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Rome Reports

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Pope Francis thanks Indigenous chiefs, Canadian bishops and government for trip


The day after returning to Rome from his trip to Canada, Pope Francis reflected on covetousness after praying the Angelus in St. Peter's Square.

POPE FRANCIS
What is covetousness? It is the unbridled greed for possessions, always desiring to be rich. This is an illness that destroys people, because the hunger for possessions creates an addiction. Above all, those who have a lot are never content, they always want more, and only for themselves. But this way, the person is no longer free

The Pope said that while some forms of government lead to covetousness, it is up to each individual to fight this temptation internally.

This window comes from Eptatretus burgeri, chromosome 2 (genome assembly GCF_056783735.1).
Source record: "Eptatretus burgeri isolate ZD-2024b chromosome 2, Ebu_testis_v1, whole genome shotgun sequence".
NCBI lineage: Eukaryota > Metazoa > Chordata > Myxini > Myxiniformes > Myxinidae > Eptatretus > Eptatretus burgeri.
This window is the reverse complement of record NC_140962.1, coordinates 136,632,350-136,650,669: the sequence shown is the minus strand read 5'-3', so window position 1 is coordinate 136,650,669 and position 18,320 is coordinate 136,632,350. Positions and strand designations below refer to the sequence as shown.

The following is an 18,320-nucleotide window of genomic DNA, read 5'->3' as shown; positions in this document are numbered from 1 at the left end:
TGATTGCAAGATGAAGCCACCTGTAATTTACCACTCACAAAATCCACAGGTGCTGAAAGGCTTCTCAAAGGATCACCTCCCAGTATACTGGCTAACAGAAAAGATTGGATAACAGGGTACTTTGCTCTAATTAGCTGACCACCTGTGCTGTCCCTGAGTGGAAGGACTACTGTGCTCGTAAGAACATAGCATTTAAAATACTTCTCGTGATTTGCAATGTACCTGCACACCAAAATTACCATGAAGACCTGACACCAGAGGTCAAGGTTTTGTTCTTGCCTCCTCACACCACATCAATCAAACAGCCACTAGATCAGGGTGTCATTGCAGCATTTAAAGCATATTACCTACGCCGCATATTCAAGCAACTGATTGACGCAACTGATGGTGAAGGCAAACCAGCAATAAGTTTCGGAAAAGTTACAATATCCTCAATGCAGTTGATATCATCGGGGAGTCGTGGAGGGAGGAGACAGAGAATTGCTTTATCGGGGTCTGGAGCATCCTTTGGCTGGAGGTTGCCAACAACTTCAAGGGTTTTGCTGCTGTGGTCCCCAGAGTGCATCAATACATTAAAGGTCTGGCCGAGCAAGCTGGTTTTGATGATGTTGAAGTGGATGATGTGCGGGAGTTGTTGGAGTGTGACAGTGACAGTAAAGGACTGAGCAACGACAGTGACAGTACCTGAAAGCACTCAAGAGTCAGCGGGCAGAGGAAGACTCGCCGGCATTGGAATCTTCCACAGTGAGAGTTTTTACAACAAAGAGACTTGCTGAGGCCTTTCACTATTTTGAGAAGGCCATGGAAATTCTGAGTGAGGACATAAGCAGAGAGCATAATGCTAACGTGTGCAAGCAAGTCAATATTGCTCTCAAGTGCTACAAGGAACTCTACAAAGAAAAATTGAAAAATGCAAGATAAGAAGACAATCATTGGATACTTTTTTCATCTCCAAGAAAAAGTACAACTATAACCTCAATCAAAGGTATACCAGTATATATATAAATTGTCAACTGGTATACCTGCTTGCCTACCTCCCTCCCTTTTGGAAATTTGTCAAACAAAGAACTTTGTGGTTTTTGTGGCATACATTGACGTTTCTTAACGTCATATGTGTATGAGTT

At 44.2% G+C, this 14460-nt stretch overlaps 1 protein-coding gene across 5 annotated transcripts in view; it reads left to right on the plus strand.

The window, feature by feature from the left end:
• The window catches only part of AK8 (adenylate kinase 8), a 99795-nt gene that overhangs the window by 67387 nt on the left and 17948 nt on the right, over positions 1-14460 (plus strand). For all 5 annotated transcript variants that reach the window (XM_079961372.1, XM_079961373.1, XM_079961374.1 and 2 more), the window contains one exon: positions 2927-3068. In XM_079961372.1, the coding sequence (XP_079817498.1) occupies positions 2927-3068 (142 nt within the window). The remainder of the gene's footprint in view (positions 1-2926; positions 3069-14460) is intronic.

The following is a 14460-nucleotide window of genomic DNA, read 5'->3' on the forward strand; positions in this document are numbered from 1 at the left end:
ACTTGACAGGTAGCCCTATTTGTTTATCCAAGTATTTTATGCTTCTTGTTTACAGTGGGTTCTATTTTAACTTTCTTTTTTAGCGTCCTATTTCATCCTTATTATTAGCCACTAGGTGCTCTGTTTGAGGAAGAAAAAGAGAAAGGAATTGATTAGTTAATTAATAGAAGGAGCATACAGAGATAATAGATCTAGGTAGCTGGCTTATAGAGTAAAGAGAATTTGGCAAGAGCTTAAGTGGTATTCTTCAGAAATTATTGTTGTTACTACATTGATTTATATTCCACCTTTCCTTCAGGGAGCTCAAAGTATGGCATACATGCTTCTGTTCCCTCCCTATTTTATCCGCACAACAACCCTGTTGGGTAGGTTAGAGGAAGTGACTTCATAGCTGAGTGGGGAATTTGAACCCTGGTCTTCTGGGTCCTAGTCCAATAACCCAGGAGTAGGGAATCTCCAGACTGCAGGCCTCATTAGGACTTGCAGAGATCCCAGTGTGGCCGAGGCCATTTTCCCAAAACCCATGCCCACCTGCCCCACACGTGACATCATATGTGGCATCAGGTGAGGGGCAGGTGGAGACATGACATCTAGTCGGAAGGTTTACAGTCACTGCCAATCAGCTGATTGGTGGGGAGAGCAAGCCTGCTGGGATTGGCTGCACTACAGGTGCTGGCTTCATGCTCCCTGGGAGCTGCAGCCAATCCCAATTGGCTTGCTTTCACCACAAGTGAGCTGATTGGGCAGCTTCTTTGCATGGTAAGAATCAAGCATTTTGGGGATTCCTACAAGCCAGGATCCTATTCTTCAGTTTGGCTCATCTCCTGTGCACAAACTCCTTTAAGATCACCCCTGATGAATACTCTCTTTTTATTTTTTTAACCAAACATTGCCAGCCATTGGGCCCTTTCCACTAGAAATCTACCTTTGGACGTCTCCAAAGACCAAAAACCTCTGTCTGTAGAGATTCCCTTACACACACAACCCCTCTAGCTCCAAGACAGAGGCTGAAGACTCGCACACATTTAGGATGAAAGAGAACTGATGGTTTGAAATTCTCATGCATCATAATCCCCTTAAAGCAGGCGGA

POPE FRANCIS
Today, Jesus teaches us that at the heart of all this are not only some who are powerful, or certain economic systems. The covetousness that is in everyone’s heart is at the center. And so, let us try to ask ourselves: Where am I at with my detachment from possessions, from wealth? Do I complain about what I lack, or do I know how to be content with what I have?

He ended by saying he will further discuss his trip to Canada in his next Audience, and thanked all those who made the journey possible.

POPE FRANCIS
I intend to speak about it during the General Audience this coming Wednesday. But now I would like to thank all those who made this penitential pilgrimage possible, beginning with the civil authorities, the chiefs of the Indigenous peoples, and the Canadian bishops. I sincerely thank all those who accompanied me with their prayer. Thank you to you all!

Pope Francis also expressed his closeness to the people of Ukraine before saying goodbye to the approximately 12,000 gathered in St. Peter's Square.

RM

TR: JM